Still, the railroad provided an important means of moving goods across the state and to New York. It also helped promote Norfolk and Salisbury as summer residences. Mothers and children often spent summers on Twin Lakes while fathers would visit on weekends. Boats met them at the station and took them across the lake.

In Canaan, the Central New England and the Housatonic railroads intersected. The station there was “furnished with every convenience and … in the most modern style.” It was topped by a weather vane shaped as a steam locomotive, which was created by workers at the Amesville repair shop and given to the town. The station was most notable, however, for the pies served in its restaurant. These were the work of Ada Nicoll, who was famous for her apple, rhubarb, lemon meringue, and pumpkin varieties.

The Shepaug Railroad

Few enterprises better exemplify both the high hopes and deep fears people had for railroads in the 19th century than the Shepaug Railroad. The line was surveyed by Edwin McNeil in the 1860s, despite threats put forth by armed farmers. Construction began in 1870 with one crew starting in Litchfield and another in Hawleyville. The route was noted for being particularly winding, as it ventured around mountains and rivers. In one stretch, the presence of between 150 and 200 curves necessitated 32 miles of track to cover 17 miles as the crow flies. It also required a 235 foot-long tunnel in what is now Steep Rock Preserve in Washington Depot.

A passenger train that left Litchfield at 6:25am reached Hawleyville at 8:00am, where a connecting train could take the rider to New York City, reaching Grand Central Station at 10:33am. The line also transported iron, granite, manufactured goods, and ice from the county’s ice houses. Particularly notable was the Echo Farm operation on Chestnut Hill in Litchfield, the first in the country to bottle milk for distribution by train. The line went bankrupt twice in its first fifteen years, was merged with the New York, New Haven and Hartford in 1898 (all the states railroads were eventually part of this line, known as “the Consolidated”), and ceased operations in 1948.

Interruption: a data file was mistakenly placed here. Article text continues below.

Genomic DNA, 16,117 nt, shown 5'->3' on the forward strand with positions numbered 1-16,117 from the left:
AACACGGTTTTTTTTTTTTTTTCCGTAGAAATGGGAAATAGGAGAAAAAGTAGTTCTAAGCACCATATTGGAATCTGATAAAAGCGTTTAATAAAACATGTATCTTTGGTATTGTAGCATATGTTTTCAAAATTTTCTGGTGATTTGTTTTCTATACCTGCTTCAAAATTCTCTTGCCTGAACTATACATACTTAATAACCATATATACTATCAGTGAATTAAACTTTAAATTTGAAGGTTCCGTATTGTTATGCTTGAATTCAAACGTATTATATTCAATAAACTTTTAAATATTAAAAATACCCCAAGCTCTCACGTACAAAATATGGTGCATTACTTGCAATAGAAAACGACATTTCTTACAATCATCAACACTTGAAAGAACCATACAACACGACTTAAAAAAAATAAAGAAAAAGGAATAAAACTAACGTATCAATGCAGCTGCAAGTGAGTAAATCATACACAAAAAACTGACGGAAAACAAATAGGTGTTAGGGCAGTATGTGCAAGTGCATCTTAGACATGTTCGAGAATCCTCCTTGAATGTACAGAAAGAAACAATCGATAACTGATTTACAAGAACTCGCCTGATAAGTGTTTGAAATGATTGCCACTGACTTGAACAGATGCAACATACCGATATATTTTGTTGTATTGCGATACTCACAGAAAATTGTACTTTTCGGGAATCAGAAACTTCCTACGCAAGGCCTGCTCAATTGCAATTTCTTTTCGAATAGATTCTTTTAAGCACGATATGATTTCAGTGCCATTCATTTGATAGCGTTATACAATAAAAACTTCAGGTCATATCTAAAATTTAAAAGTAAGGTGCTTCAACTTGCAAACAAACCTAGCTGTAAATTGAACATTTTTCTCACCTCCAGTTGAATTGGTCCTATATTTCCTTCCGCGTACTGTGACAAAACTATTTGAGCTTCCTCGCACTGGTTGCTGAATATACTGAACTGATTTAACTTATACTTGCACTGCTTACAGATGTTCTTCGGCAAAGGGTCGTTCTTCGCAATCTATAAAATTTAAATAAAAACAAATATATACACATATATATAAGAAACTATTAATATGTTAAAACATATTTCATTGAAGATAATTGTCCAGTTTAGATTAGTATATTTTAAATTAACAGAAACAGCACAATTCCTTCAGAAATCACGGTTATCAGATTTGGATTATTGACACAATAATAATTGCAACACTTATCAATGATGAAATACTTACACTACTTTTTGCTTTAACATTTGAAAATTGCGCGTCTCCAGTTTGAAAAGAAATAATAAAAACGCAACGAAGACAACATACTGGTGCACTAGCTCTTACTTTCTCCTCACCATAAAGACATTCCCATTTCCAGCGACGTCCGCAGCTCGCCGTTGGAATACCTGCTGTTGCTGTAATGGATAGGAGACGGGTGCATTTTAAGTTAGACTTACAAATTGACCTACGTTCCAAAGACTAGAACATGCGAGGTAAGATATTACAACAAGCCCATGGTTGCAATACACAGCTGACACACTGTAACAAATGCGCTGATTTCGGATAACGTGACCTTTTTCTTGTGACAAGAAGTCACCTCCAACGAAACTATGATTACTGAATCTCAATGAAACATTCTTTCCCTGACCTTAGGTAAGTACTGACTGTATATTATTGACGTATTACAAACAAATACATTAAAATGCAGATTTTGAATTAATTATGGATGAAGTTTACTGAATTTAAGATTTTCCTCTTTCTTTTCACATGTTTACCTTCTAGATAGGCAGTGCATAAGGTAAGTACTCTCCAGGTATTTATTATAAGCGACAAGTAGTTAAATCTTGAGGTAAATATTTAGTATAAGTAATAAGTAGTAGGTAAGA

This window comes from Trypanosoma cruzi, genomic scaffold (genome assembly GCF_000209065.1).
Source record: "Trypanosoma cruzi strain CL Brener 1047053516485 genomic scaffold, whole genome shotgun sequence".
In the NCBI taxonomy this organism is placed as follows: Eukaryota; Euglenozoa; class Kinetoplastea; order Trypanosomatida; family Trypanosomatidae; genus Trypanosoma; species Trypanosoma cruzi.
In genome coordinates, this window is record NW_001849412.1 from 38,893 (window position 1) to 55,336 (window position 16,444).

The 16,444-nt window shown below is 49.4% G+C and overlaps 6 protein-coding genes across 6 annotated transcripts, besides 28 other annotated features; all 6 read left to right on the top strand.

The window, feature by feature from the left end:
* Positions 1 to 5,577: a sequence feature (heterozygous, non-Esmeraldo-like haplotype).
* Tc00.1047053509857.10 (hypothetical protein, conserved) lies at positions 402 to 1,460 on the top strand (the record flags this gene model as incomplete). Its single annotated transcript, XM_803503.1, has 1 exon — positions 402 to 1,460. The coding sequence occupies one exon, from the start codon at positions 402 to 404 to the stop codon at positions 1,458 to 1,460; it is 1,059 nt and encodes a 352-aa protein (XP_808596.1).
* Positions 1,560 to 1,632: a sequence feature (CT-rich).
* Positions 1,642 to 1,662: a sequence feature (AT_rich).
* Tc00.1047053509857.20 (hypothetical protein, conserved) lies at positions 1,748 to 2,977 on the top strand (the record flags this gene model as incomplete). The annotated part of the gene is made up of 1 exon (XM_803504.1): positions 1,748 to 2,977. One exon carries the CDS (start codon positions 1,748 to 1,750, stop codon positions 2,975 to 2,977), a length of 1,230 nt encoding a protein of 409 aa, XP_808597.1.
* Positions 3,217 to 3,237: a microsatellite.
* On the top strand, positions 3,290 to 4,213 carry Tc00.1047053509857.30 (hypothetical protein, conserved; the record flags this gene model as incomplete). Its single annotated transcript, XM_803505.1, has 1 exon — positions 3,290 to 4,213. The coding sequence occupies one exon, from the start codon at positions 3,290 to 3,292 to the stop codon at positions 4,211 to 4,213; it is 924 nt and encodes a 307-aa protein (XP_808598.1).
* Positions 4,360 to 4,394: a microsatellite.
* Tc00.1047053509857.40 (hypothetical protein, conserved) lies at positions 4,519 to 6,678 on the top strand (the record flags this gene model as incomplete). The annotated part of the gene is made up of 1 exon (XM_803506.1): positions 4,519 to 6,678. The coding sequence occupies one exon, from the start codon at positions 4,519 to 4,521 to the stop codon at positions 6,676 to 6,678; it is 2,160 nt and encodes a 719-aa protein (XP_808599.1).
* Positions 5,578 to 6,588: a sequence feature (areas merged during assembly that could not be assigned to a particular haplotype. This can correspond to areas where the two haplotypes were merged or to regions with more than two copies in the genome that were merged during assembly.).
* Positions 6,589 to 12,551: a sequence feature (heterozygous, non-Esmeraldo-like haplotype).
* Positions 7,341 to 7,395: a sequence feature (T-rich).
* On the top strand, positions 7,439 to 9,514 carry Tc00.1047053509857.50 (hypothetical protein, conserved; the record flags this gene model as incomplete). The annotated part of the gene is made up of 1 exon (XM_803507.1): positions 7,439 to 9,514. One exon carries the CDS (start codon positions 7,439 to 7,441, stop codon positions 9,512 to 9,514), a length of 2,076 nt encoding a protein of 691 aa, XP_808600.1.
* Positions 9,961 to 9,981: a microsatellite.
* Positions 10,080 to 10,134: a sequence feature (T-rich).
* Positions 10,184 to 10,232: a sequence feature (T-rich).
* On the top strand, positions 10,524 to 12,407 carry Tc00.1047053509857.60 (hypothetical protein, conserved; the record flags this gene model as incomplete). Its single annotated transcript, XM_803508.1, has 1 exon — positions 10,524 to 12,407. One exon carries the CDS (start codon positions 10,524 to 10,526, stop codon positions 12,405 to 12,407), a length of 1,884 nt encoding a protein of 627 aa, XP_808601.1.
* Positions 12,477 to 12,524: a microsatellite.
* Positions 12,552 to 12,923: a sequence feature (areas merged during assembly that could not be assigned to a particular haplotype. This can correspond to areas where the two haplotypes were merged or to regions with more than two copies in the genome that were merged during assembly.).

Accidents and tragedy

If railroads brought opportunity to the county, they also brought tragedy.  In 1911, nineteen were injured when a train jumped the track one mile south of Washington. In 1913, a milk car rammed a passenger car in Canaan; 86-year old Mrs. Frank Olin was killed in the crash. Mrs. N. H. Blake of Cornwall Bridge was holding a one-year old at the time of the collision. The baby was thrown from her arms, but was caught by F. C. Sprague.

Perhaps the most notable railroad accident in the county took place along the Housatonic tracks in South Kent. On August 28, 1941, a six-car train with 254 young campers returning to New York City from the Berkshires aboard derailed along Hatch Pond. Two engineers – Theron Dixon of Danbury and Harold McDermott of West Stockbridge – were killed instantly. Otto Klug of Seymour, the train’s fireman, was pinned beneath a car, trapped in five feet of water. Children held his head above water while an improvised halter was constructed. Doctors arrived from Danbury and amputated Klug’s leg, releasing him from under the car. The accident could have been far worse except that it was lunchtime and most of the children had gone to the dining car, one of the two cars not to derail.

Except for occasional freight trains, the days of rail service in Litchfield County have passed. An observant eye, however, will notice that the berms remain, now devoid of tracks. Particularly good examples can be seen as one drives toward Norfolk on Route 272. These offer testimony to an earlier age when the region’s industrial goods rode the rails to the outside world. •